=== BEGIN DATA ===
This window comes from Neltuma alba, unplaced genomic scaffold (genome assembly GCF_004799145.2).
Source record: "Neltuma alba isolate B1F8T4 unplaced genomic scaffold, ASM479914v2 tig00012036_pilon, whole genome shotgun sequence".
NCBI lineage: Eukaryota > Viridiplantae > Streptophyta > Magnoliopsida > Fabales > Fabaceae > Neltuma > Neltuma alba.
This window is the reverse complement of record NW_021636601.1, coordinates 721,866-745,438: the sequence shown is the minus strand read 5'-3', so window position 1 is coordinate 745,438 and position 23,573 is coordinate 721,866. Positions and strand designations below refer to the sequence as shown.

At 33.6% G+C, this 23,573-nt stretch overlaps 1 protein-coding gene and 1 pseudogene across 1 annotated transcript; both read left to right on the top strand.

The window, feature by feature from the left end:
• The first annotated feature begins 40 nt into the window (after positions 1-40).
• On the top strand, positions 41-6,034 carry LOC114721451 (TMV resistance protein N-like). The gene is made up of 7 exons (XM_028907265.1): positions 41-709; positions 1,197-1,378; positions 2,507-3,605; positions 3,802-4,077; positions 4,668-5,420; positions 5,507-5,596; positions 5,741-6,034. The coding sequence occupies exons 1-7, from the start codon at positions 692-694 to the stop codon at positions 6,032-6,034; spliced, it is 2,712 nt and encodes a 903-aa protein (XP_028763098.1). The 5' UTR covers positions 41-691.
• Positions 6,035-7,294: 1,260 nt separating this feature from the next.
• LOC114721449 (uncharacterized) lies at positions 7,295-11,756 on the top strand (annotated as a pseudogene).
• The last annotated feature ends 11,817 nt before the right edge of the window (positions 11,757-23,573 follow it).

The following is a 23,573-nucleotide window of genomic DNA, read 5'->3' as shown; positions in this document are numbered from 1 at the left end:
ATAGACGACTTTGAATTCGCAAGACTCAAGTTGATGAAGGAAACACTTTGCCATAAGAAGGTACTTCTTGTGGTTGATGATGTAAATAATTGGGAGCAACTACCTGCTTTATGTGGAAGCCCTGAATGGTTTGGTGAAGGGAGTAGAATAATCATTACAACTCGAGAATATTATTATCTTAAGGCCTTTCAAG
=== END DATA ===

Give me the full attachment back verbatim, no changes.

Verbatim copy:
This window comes from Neltuma alba, unplaced genomic scaffold (genome assembly GCF_004799145.2).
Source record: "Neltuma alba isolate B1F8T4 unplaced genomic scaffold, ASM479914v2 tig00012036_pilon, whole genome shotgun sequence".
NCBI lineage: Eukaryota > Viridiplantae > Streptophyta > Magnoliopsida > Fabales > Fabaceae > Neltuma > Neltuma alba.
This window is the reverse complement of record NW_021636601.1, coordinates 721,866-745,438: the sequence shown is the minus strand read 5'-3', so window position 1 is coordinate 745,438 and position 23,573 is coordinate 721,866. Positions and strand designations below refer to the sequence as shown.

At 33.6% G+C, this 23,573-nt stretch overlaps 1 protein-coding gene and 1 pseudogene across 1 annotated transcript; both read left to right on the top strand.

The window, feature by feature from the left end:
• The first annotated feature begins 40 nt into the window (after positions 1-40).
• On the top strand, positions 41-6,034 carry LOC114721451 (TMV resistance protein N-like). The gene is made up of 7 exons (XM_028907265.1): positions 41-709; positions 1,197-1,378; positions 2,507-3,605; positions 3,802-4,077; positions 4,668-5,420; positions 5,507-5,596; positions 5,741-6,034. The coding sequence occupies exons 1-7, from the start codon at positions 692-694 to the stop codon at positions 6,032-6,034; spliced, it is 2,712 nt and encodes a 903-aa protein (XP_028763098.1). The 5' UTR covers positions 41-691.
• Positions 6,035-7,294: 1,260 nt separating this feature from the next.
• LOC114721449 (uncharacterized) lies at positions 7,295-11,756 on the top strand (annotated as a pseudogene).
• The last annotated feature ends 11,817 nt before the right edge of the window (positions 11,757-23,573 follow it).

The following is a 23,573-nucleotide window of genomic DNA, read 5'->3' as shown; positions in this document are numbered from 1 at the left end:
ATAGACGACTTTGAATTCGCAAGACTCAAGTTGATGAAGGAAACACTTTGCCATAAGAAGGTACTTCTTGTGGTTGATGATGTAAATAATTGGGAGCAACTACCTGCTTTATGTGGAAGCCCTGAATGGTTTGGTGAAGGGAGTAGAATAATCATTACAACTCGAGAATATTATTATCTTAAGGCCTTTCAAG